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Published 5 September 2017
Leslie v Farrar Construction Ltd  EWCA Civ 1041
The court has provide employers with a reminder of the importance of carrying out a proper assessment of sums due and owing to a contractor as part of the final account process before making payment. The court will not protect an employer by ordering that sums paid at final account stage be repaid notwithstanding the fact that they were made by mistake without proper scrutiny of the sum due under the contract.
In the recent decision of Lejonvarn v Burgess  BLR 277, the Court of Appeal confirmed that a project manager/architect who had carried out professional services gratuitously will, in the absence of a contract, owe a common law duty of care to carry out such services as are actually provided with all reasonable skill and care and for economic loss.
Construction contracts are frequently complex documents that incorporate a number of individual documents and specifications which taken together set out the standards to which the contract works must be carried out. In the recent case of 125 OBS (Nominees1) v Lend Lease Construction (Europe) Ltd  EWHC 25 (TCC), the court was asked to interpret a number of contractual documents in order to determine which of (what was contended to be) two competing contractual standards of workmanship, governed the standard of work to be undertaken by the contractor.
In the recent decision of Gard Marine & Energy v China National Chartering, the Supreme Court decided that an insurer had no right to pursue a subrogated claim against a party (and co-insured) having regard to the terms of the underlying contract.
The recent Northern Irish High Court decision in Northern Ireland Housing Executive v Healthy Buildings (Ireland) Ltd  NIQB 43 has shed significant light on how to assess compensation events under an NEC 3 contract where the compensation event is being retrospectively assessed. In a telling judgment, Deeny J noted, "Why should I shut my eyes and grope in the dark when the material is available."
The Court of Appeal has found, unanimously dismissing the appeal, that an exclusion clause in an engineering services contract was effective such that it excluded liability for failing to identify and report on asbestos at a site. The reasoning of a Court of Appeal was that the clause was clear and made commercial common sense. On that basis, the canons of construction relating to exclusion clauses were rejected. Persimmon Homes Ltd and others v Ove Arup & Partners Ltd and another  EWCA Civ 373.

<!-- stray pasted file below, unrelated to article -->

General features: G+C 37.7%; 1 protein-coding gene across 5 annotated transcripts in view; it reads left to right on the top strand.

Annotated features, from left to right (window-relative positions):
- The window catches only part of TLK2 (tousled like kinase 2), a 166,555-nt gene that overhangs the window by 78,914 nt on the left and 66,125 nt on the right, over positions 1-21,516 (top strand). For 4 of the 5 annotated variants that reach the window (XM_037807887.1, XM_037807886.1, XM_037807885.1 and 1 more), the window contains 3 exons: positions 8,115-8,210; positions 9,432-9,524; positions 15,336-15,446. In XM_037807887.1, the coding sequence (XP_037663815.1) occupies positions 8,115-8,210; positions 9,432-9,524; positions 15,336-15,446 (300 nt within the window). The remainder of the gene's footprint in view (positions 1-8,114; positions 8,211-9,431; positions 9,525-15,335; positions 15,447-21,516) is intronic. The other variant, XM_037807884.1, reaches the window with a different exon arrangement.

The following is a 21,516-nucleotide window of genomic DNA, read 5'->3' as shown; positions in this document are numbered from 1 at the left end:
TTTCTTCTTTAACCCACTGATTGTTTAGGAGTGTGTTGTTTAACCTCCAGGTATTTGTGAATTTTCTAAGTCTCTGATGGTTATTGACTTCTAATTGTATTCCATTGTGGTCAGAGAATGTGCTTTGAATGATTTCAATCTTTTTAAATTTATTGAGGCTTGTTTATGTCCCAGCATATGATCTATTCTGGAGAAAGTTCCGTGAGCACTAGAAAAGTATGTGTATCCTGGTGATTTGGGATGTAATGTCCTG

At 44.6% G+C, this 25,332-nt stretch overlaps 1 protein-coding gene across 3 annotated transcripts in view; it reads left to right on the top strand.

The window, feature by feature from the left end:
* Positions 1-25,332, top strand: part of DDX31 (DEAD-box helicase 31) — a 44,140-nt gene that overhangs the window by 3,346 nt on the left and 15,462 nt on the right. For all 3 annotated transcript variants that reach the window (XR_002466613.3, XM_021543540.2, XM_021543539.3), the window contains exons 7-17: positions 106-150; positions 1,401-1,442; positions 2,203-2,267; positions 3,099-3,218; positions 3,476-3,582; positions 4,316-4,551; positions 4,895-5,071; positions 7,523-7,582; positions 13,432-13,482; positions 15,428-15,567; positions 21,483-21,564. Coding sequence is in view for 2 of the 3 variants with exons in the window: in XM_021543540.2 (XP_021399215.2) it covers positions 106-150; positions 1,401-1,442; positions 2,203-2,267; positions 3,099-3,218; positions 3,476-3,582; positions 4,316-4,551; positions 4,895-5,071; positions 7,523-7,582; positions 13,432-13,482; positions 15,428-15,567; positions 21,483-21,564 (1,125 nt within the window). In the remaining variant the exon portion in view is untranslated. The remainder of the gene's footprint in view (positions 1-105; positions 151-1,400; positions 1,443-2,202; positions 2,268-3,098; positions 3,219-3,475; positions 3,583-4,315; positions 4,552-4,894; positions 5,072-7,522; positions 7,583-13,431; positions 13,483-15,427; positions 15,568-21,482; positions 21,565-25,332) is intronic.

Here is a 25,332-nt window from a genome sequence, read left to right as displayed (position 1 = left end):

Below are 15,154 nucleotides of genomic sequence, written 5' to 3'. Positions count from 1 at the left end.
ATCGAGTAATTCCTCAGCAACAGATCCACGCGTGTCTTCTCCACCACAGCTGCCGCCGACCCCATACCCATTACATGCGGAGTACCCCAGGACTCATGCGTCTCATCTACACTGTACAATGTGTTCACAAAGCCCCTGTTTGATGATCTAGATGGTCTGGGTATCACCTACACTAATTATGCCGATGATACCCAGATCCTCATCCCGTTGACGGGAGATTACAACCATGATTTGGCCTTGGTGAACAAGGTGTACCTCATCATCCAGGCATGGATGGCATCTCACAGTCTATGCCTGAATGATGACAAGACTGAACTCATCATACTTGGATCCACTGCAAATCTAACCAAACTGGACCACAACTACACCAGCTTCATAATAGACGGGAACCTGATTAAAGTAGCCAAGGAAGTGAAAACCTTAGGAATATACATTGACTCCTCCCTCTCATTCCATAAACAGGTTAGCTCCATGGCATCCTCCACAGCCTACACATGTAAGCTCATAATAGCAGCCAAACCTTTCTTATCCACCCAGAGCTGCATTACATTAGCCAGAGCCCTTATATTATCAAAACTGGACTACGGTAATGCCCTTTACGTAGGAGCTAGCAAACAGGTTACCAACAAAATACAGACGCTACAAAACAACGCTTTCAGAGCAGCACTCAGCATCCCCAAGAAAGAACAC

Globalia Business Travel S.A.U. (formerly TravelPlan S.A.U.) of Spain v Fulton Shipping Inc of Panama  UKSC 43.
This is a shipping case concerning the account to be given in a damages claim where the early determination of the charter of a vessel appeared to be the cause of a sale at what was ultimately a significant profit.
This article sets out what you need to know about the changes in the new suite of NEC4 contracts published on 22 June 2017, and how to negotiate and operate under NEC4.
MT Højgaard A/S v E.ON Climate and Renewables UK Robin Rigg East Limited
The Supreme Court has recently considered whether the employer or contractor under a design and build contract had assumed the risk for defects in the design of the foundations of 60 offshore wind turbines, and the consequent cost of remedial works amounting to €26.56m, where the defects were the result of errors in an internationally recognised engineering specification expressly incorporated into the terms of the contract, and not the result of any negligence on the part of the contractor.
IMI Kynoch Limited and others v. Delta Limited and others.
The Court of Appeal considers what happens when a contractor settles with an employer.
Mark Roach, Rebecca Austin
Mark Roach, Harriet Hawkins
Mark Roach, Maisie Hull
Adam Jason, Ashley Simpson